Launching the new CloudBees.com wasn’t a risky proposition using feature flags

Written by: dgiordano

4 min read

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CloudBees is growing and as part of our business growth, we found that we needed to overhaul and rebuild our corporate website. In keeping with our DNA, we wanted to do this in a continuous fashion to ensure resilience, find defects early and reduce overall risk at launch time. We decided to move away from our old content management system (CMS) which was better suited for a smaller company to a more robust, modern CMS, Contentful, that gives us more enterprise capabilities like finely-tuned access controls that allow designated CloudBees employees to edit the web content they own directly. Bee-ing a team at CloudBees meant we also wanted to do this in a continuous fashion with a modern pipeline. Website launches are almost always a “big bang” release with a lot of effort focussed on a perfect reveal. But that’s not how CI/CD best practices are written and certainly not in keeping with progressive delivery. Understandably, our marketing team was a little worried, what about SEO and the impression a un-finished product might have if someone sees it? We knew these were real concerns but still wanted to find a way to quickly deliver new updates and features without holding out for perfection. How could we do both? Then in a divinely inspired act of ‘eating our own granola’, we decided to use feature flags. With the new website available behind a feature flag, our authentication system could tell us if a logged-in user was an employee. Using that segmentation criteria we used CloudBees Rollout feature flags to enable what would be the production website. This way internal stakeholders could keep track of what was happening and the team was able to deploy to production. So how do we deploy to production at CloudBees?  Our CI/CD is based on CloudBees Core, where our Jenkins pipeline runs at every commit. A pull request only gets merged if approved by at least one other engineer and if all steps in Jenkins were successful. Some of our most important steps are:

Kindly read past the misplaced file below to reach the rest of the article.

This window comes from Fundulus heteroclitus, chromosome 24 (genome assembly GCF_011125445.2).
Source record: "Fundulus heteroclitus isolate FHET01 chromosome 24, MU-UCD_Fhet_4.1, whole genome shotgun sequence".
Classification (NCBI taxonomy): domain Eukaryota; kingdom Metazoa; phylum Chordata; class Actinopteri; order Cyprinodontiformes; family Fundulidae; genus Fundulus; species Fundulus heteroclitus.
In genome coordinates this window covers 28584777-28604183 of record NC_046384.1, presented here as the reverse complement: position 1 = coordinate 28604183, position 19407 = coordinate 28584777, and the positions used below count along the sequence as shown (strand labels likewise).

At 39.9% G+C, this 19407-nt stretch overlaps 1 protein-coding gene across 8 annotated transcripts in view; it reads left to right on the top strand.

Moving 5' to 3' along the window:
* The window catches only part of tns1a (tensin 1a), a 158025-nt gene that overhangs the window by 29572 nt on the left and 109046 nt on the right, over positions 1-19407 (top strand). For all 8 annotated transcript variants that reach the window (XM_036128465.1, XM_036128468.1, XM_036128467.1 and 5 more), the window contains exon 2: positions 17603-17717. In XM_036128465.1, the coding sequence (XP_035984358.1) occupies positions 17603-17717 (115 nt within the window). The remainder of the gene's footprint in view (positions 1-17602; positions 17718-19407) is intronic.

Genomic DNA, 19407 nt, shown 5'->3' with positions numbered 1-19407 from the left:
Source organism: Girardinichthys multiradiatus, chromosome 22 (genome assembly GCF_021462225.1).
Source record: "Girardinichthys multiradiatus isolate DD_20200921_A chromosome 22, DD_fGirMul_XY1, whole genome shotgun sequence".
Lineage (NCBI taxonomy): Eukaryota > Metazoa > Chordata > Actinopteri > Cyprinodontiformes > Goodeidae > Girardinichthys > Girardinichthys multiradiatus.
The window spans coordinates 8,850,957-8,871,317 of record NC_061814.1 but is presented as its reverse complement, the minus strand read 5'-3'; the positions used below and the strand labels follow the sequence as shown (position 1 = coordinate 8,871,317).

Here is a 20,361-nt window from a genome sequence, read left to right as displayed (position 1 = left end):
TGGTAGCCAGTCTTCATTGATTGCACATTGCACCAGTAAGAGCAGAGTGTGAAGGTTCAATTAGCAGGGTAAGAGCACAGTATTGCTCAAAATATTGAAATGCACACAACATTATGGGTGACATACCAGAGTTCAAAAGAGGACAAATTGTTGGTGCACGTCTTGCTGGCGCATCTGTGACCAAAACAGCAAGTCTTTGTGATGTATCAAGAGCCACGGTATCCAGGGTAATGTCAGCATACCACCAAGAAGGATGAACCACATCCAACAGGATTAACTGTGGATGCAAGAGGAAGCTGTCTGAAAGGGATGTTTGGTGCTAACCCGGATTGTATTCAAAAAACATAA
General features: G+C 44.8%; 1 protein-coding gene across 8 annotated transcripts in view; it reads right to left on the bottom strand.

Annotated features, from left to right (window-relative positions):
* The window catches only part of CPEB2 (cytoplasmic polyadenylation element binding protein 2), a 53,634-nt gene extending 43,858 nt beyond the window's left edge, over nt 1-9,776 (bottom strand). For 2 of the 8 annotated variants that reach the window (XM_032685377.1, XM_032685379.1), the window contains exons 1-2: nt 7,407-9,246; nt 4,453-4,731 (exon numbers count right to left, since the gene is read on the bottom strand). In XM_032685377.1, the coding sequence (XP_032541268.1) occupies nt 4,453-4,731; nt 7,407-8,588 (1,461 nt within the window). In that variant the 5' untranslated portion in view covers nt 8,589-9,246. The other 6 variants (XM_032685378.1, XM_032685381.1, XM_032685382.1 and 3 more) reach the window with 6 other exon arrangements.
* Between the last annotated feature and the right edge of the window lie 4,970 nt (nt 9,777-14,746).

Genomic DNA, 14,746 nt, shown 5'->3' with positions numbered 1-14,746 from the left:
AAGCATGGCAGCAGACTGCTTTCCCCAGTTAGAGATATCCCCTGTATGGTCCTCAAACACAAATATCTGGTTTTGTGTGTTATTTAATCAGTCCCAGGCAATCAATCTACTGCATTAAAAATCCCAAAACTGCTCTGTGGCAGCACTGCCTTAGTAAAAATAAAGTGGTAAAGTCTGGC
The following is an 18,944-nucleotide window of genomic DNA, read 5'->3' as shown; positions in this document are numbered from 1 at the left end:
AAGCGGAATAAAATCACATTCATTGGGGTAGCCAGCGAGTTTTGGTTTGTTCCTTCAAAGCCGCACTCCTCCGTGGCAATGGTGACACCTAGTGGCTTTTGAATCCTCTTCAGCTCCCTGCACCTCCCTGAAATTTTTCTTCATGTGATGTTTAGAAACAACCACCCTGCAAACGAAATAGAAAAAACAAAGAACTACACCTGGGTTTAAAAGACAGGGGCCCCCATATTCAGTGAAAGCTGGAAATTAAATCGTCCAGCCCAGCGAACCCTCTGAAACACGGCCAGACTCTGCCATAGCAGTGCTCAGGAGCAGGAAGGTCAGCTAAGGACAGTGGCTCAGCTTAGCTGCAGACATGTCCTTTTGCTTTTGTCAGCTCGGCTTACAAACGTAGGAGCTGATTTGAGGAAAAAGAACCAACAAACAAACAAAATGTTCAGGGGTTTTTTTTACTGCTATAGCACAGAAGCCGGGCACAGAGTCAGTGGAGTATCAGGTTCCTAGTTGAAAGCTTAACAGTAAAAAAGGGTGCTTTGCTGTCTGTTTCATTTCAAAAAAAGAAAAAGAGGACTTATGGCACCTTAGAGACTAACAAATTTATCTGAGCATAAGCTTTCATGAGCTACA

1. TypeScript code compilation

  2. Linter rules check

  3. Unit tests

  4. Creation of the docker image

  5. Apply migrations to our Contentful model

  6. Tests against the docker image and the Contentful environment

At every merge on our master branch, a new build is run and code is automatically deployed to our staging environment. Because of the numerous in-depth changes made daily to the website codebase, we decided to have an engineer checking the state of staging daily and, when OK, triggering the production deployment (all done within CloudBees Core of course!). We could have done this without any human interaction but it would have required a heavy investment in automated testing which would have made little sense while iterating so quickly between marketing, design and the engineering team. While Jenkins was running dozens of builds every day, the general public was only able to view a few pages made of a handful of UI components and could barely notice any change. However, every logged-in CloudBees employee was able to witness our progress and give feedback in real time in Slack. No VPN necessary, no magic URL. All done with a simple CloudBees Rollout feature flag: **

** Things we learned It’s always important when eating your own granola to keep track of the things that were harder than expected. During this project we learned a few things that are actively becoming part of our product roadmap.  

  • It was hard to keep track of work that was and was not behind the feature flag.

  • For the website it was hard to determine the flow of code / features and the flow of content. We were copying production to staging for content but code went from staging to production.

  • With only local development, a staging environment and production environment some members of the team could not really view design changes

The most boring go-live (in the best way). On November 25th the new CloudBees.com website went live. Seamlessly, quietly, uneventfully and without the explosions that sometimes accompany ‘Big Bang’ deployments. Just exactly like we planned.  Before: **

** After:

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